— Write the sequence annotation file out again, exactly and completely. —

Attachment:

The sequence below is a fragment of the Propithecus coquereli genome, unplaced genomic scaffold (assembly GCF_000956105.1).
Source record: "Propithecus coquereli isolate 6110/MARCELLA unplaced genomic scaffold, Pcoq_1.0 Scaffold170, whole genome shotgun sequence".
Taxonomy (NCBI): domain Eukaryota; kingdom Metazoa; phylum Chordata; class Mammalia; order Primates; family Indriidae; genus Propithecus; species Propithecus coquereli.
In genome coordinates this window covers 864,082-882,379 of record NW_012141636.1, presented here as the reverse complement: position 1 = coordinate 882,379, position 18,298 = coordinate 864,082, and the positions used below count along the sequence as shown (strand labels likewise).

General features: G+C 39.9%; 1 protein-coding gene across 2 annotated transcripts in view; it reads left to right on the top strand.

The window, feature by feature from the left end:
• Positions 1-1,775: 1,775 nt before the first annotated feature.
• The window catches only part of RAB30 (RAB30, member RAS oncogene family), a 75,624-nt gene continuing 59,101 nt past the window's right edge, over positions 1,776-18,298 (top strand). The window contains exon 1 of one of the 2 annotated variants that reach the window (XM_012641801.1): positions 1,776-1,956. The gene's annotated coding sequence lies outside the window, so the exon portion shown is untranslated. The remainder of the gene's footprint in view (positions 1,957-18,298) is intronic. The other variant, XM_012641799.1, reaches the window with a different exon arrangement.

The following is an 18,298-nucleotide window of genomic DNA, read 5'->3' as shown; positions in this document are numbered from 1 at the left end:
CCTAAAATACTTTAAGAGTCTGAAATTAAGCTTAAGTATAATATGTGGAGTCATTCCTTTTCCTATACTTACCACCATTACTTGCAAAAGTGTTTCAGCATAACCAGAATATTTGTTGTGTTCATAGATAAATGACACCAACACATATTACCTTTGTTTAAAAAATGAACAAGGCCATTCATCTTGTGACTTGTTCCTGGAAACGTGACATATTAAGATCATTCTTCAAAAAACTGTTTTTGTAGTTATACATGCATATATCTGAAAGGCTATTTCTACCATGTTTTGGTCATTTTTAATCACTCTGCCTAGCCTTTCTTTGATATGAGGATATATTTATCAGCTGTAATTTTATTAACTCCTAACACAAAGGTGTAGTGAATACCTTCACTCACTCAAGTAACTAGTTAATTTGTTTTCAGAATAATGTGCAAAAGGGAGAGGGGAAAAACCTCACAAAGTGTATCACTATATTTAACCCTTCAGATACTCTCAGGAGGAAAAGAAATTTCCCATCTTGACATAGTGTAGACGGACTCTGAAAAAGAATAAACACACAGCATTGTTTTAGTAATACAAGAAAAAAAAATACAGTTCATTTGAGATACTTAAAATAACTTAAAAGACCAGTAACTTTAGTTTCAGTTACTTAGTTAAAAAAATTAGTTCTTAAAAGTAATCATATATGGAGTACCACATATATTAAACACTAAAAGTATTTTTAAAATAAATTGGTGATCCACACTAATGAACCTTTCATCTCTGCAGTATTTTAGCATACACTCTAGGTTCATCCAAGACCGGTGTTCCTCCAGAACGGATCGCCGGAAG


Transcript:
The sequence below is a fragment of the Propithecus coquereli genome, unplaced genomic scaffold (assembly GCF_000956105.1).
Source record: "Propithecus coquereli isolate 6110/MARCELLA unplaced genomic scaffold, Pcoq_1.0 Scaffold170, whole genome shotgun sequence".
Taxonomy (NCBI): domain Eukaryota; kingdom Metazoa; phylum Chordata; class Mammalia; order Primates; family Indriidae; genus Propithecus; species Propithecus coquereli.
In genome coordinates this window covers 864,082-882,379 of record NW_012141636.1, presented here as the reverse complement: position 1 = coordinate 882,379, position 18,298 = coordinate 864,082, and the positions used below count along the sequence as shown (strand labels likewise).

General features: G+C 39.9%; 1 protein-coding gene across 2 annotated transcripts in view; it reads left to right on the top strand.

The window, feature by feature from the left end:
• Positions 1-1,775: 1,775 nt before the first annotated feature.
• The window catches only part of RAB30 (RAB30, member RAS oncogene family), a 75,624-nt gene continuing 59,101 nt past the window's right edge, over positions 1,776-18,298 (top strand). The window contains exon 1 of one of the 2 annotated variants that reach the window (XM_012641801.1): positions 1,776-1,956. The gene's annotated coding sequence lies outside the window, so the exon portion shown is untranslated. The remainder of the gene's footprint in view (positions 1,957-18,298) is intronic. The other variant, XM_012641799.1, reaches the window with a different exon arrangement.

The following is an 18,298-nucleotide window of genomic DNA, read 5'->3' as shown; positions in this document are numbered from 1 at the left end:
CCTAAAATACTTTAAGAGTCTGAAATTAAGCTTAAGTATAATATGTGGAGTCATTCCTTTTCCTATACTTACCACCATTACTTGCAAAAGTGTTTCAGCATAACCAGAATATTTGTTGTGTTCATAGATAAATGACACCAACACATATTACCTTTGTTTAAAAAATGAACAAGGCCATTCATCTTGTGACTTGTTCCTGGAAACGTGACATATTAAGATCATTCTTCAAAAAACTGTTTTTGTAGTTATACATGCATATATCTGAAAGGCTATTTCTACCATGTTTTGGTCATTTTTAATCACTCTGCCTAGCCTTTCTTTGATATGAGGATATATTTATCAGCTGTAATTTTATTAACTCCTAACACAAAGGTGTAGTGAATACCTTCACTCACTCAAGTAACTAGTTAATTTGTTTTCAGAATAATGTGCAAAAGGGAGAGGGGAAAAACCTCACAAAGTGTATCACTATATTTAACCCTTCAGATACTCTCAGGAGGAAAAGAAATTTCCCATCTTGACATAGTGTAGACGGACTCTGAAAAAGAATAAACACACAGCATTGTTTTAGTAATACAAGAAAAAAAAATACAGTTCATTTGAGATACTTAAAATAACTTAAAAGACCAGTAACTTTAGTTTCAGTTACTTAGTTAAAAAAATTAGTTCTTAAAAGTAATCATATATGGAGTACCACATATATTAAACACTAAAAGTATTTTTAAAATAAATTGGTGATCCACACTAATGAACCTTTCATCTCTGCAGTATTTTAGCATACACTCTAGGTTCATCCAAGACCGGTGTTCCTCCAGAACGGATCGCCGGAAG